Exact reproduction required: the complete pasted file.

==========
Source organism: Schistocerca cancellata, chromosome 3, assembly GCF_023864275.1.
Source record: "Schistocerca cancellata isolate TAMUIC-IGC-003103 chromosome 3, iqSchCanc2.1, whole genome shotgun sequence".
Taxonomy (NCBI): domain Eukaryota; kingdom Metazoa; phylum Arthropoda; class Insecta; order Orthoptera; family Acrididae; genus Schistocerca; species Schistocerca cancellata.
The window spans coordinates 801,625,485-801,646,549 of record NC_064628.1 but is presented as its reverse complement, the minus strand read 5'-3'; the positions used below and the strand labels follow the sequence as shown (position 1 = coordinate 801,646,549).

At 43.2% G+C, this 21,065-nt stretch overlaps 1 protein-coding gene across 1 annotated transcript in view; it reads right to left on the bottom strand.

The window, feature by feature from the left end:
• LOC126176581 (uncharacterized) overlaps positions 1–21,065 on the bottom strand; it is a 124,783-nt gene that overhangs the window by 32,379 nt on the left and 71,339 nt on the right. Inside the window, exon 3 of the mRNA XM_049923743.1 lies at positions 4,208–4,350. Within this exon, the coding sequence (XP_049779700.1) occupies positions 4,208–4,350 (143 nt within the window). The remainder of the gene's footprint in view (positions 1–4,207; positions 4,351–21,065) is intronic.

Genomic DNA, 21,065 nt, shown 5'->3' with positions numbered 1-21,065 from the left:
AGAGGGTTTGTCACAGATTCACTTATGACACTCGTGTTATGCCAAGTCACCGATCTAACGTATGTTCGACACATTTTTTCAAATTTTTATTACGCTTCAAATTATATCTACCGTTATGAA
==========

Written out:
Source organism: Schistocerca cancellata, chromosome 3, assembly GCF_023864275.1.
Source record: "Schistocerca cancellata isolate TAMUIC-IGC-003103 chromosome 3, iqSchCanc2.1, whole genome shotgun sequence".
Taxonomy (NCBI): domain Eukaryota; kingdom Metazoa; phylum Arthropoda; class Insecta; order Orthoptera; family Acrididae; genus Schistocerca; species Schistocerca cancellata.
The window spans coordinates 801,625,485-801,646,549 of record NC_064628.1 but is presented as its reverse complement, the minus strand read 5'-3'; the positions used below and the strand labels follow the sequence as shown (position 1 = coordinate 801,646,549).

At 43.2% G+C, this 21,065-nt stretch overlaps 1 protein-coding gene across 1 annotated transcript in view; it reads right to left on the bottom strand.

The window, feature by feature from the left end:
• LOC126176581 (uncharacterized) overlaps positions 1–21,065 on the bottom strand; it is a 124,783-nt gene that overhangs the window by 32,379 nt on the left and 71,339 nt on the right. Inside the window, exon 3 of the mRNA XM_049923743.1 lies at positions 4,208–4,350. Within this exon, the coding sequence (XP_049779700.1) occupies positions 4,208–4,350 (143 nt within the window). The remainder of the gene's footprint in view (positions 1–4,207; positions 4,351–21,065) is intronic.

Genomic DNA, 21,065 nt, shown 5'->3' with positions numbered 1-21,065 from the left:
AGAGGGTTTGTCACAGATTCACTTATGACACTCGTGTTATGCCAAGTCACCGATCTAACGTATGTTCGACACATTTTTTCAAATTTTTATTACGCTTCAAATTATATCTACCGTTATGAA